The savings account requires at least iOS 16.4 and comes with a few limitations. For instance, a cap of $250,000 exists, and money transfers to or from Apple Cash must be between $1 and $10,000. Also, there is a weekly limit of no more than $20,000 on transfers.
Little Disruption to Banking Industry
Apple’s current financial marketing efforts seem to pose little worry for competitors, noted King. He does not see the Goldman Sachs/Apple deal having much of an impact on the banking industry as a whole.
“Overall, SVB’s [Silicon Valley Bank’s] failure was largely due to its executives’ inability to manage risk properly. That said, the deal may give Goldman Sachs some breathing room after the embarrassing losses from its Marcus online consumer banking offering earlier this year,” he offered.
King noted that the more significant deal impact would most likely be with avid Apple fans and may also appeal to some younger consumers who have little interest in or use for conventional banks.
“It is worth noting that the service only works with the latest version of Apple’s iOS. If an iPhone upgrade is required, I expect many potential customers will ignore it and get on with their lives,” he observed.
Goldman Sachs Losses
Apple’s relationship with Goldman Sachs could be more in play, according to Vena. That banking partnership began with Apple’s initial card launch a few years ago.
“It has been somewhat tenuous, presumably over the very tough terms that Apple demanded,” he noted.
Goldman Sachs had posted over $1.2 billion in losses in the first nine months of last year, mainly driven by the loan loss provisions over the Apple Card, explained Vena. This new program could exacerbate those losses for Goldman Sachs as the savings account portion offers an attractive 4.15% yield.
Apple’s ability to attract more users will likely strengthen because the program’s savings account portion has an attractive interest rate, and it will probably give Apple additional ammunition to fund promotions and special offers, he added.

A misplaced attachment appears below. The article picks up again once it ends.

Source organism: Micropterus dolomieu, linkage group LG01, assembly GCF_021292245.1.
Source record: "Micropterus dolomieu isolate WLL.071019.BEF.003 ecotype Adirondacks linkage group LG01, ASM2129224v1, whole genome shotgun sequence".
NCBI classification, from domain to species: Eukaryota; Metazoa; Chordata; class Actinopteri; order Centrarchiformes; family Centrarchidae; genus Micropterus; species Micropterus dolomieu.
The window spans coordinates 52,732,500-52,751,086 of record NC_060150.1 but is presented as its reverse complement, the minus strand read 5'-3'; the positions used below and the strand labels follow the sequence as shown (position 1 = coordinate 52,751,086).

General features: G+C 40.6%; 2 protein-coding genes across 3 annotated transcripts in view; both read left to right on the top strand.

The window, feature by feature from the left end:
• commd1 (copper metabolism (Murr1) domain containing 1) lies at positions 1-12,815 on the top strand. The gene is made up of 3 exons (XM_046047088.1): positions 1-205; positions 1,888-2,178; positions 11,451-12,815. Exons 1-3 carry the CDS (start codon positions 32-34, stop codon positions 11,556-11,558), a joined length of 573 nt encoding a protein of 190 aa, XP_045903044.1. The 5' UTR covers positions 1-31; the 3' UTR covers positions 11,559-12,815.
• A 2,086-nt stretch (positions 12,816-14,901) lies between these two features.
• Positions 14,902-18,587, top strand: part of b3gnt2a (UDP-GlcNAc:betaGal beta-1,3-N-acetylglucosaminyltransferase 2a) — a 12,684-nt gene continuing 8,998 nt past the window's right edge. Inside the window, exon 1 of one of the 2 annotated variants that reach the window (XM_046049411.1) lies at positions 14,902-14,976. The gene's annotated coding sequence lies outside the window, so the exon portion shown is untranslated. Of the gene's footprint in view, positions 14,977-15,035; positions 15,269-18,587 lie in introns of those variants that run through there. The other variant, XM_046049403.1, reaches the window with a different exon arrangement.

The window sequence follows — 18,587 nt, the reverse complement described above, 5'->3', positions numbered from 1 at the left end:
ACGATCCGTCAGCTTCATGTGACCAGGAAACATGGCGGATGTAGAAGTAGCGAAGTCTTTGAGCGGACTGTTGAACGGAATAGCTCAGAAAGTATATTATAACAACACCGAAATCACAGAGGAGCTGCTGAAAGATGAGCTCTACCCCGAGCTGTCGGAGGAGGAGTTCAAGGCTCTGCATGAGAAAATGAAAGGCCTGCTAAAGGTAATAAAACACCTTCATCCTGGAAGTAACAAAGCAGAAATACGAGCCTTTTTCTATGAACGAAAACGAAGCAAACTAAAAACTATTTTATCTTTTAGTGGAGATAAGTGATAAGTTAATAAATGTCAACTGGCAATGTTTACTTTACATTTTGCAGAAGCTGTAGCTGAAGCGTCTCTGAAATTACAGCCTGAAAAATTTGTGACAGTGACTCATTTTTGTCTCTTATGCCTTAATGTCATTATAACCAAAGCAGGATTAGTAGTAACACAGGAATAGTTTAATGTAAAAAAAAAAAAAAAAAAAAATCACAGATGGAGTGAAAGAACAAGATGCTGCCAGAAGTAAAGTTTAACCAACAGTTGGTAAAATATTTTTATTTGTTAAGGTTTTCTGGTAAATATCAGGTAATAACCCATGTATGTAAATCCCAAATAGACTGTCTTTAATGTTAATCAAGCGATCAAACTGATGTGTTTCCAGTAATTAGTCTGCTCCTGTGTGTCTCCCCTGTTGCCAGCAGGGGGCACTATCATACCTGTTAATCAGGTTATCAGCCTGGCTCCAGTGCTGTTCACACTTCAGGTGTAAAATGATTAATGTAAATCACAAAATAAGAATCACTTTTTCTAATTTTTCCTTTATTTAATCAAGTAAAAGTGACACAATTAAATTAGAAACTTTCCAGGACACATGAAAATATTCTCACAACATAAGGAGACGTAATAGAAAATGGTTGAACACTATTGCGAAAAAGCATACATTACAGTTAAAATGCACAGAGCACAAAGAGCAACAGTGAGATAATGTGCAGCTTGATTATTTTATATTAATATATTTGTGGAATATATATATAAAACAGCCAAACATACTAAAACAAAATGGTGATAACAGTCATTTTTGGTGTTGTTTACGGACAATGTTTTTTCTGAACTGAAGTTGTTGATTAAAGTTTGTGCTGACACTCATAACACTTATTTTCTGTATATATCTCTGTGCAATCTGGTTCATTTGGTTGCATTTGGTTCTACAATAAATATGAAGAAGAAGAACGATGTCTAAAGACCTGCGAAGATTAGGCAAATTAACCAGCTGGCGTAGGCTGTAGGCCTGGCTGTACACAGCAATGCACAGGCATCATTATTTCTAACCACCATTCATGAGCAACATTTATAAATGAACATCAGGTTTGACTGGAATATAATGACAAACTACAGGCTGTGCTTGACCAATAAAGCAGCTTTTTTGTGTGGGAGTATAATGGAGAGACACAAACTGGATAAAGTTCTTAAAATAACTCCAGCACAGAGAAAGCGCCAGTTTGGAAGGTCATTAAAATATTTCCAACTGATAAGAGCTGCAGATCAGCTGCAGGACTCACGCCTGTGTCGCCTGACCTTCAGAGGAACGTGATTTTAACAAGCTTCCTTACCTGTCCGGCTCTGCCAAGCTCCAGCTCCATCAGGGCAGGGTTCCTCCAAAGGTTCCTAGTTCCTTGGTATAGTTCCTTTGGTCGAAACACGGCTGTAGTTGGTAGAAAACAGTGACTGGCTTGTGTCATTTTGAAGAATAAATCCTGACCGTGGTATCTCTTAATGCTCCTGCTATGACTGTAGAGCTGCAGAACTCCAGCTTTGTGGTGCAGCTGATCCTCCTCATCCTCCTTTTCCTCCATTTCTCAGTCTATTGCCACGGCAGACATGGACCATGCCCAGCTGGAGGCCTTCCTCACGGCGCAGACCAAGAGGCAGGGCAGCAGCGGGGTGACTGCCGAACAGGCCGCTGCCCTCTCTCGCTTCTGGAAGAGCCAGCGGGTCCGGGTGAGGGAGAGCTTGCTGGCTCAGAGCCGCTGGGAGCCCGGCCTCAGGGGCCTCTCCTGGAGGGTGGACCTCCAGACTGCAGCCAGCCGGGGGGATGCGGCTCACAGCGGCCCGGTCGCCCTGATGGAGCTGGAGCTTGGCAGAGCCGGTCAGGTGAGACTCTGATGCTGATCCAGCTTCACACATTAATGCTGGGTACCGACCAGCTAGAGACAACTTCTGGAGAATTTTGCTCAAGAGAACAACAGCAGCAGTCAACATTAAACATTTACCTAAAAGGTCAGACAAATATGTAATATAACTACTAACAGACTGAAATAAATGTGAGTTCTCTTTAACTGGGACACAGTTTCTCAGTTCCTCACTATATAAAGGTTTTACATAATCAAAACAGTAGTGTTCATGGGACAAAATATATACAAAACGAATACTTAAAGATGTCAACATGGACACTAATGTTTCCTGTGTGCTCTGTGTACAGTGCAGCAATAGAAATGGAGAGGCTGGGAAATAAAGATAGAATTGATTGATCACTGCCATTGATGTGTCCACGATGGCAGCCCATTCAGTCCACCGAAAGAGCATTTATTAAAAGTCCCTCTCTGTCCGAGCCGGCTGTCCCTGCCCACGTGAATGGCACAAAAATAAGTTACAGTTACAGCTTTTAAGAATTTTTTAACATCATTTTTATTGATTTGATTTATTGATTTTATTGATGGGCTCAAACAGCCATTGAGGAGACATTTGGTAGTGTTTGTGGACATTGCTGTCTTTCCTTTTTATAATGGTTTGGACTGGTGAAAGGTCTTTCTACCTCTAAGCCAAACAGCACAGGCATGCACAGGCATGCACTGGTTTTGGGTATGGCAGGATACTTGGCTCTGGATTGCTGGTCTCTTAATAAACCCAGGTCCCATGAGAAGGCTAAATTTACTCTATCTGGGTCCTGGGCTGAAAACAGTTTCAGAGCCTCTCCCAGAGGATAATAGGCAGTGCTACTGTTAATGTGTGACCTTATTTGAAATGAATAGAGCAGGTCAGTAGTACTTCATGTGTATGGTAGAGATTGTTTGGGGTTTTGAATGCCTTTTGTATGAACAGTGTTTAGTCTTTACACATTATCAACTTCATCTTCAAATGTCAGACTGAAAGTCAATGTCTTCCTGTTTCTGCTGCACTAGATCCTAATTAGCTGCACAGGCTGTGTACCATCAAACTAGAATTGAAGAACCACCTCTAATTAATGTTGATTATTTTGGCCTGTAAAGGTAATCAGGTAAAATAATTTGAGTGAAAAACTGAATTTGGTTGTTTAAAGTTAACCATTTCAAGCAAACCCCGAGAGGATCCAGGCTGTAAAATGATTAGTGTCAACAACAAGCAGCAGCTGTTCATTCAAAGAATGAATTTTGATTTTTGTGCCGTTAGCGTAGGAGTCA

“[That] could be particularly compelling for Apple given a potential upcoming recession, not to mention that Mac sales have dramatically slowed like the rest of the PC market,” Vena observed.
Cybercrime Target, Security Measures in Place
Cybercriminals tend to pursue attractive targets, including consumers’ bank accounts. So Apple customers trying this latest financial offering should keep their eyes on hacking signs as well as dollar signs.
“It is likely that these accounts will make attractive targets,” warned King.
However, Vena sees that as less likely as Apple’s existing security procedures and apparatus on its credit card are best-in-class.
“I do not see any exposure for Apple or its users any more significant than other banks,” he said.
Market Share Win Doubtful
King doubts that this service will significantly impact Apple’s overall market share.
“It is, at best, an ancillary business that could improve the stickiness of Apple’s relationships with some customers,” he said.
Vena somewhat agrees. Apple’s new savings account deal will likely protect the company’s share. Nonetheless, he is not sure it will help dramatically increase its overall market share given the company’s premium price strategy across most of its products and solutions, especially in challenging economic times.
“Having said that, this program could be a major advantage if it elects to get more aggressive with its pricing,” he predicted.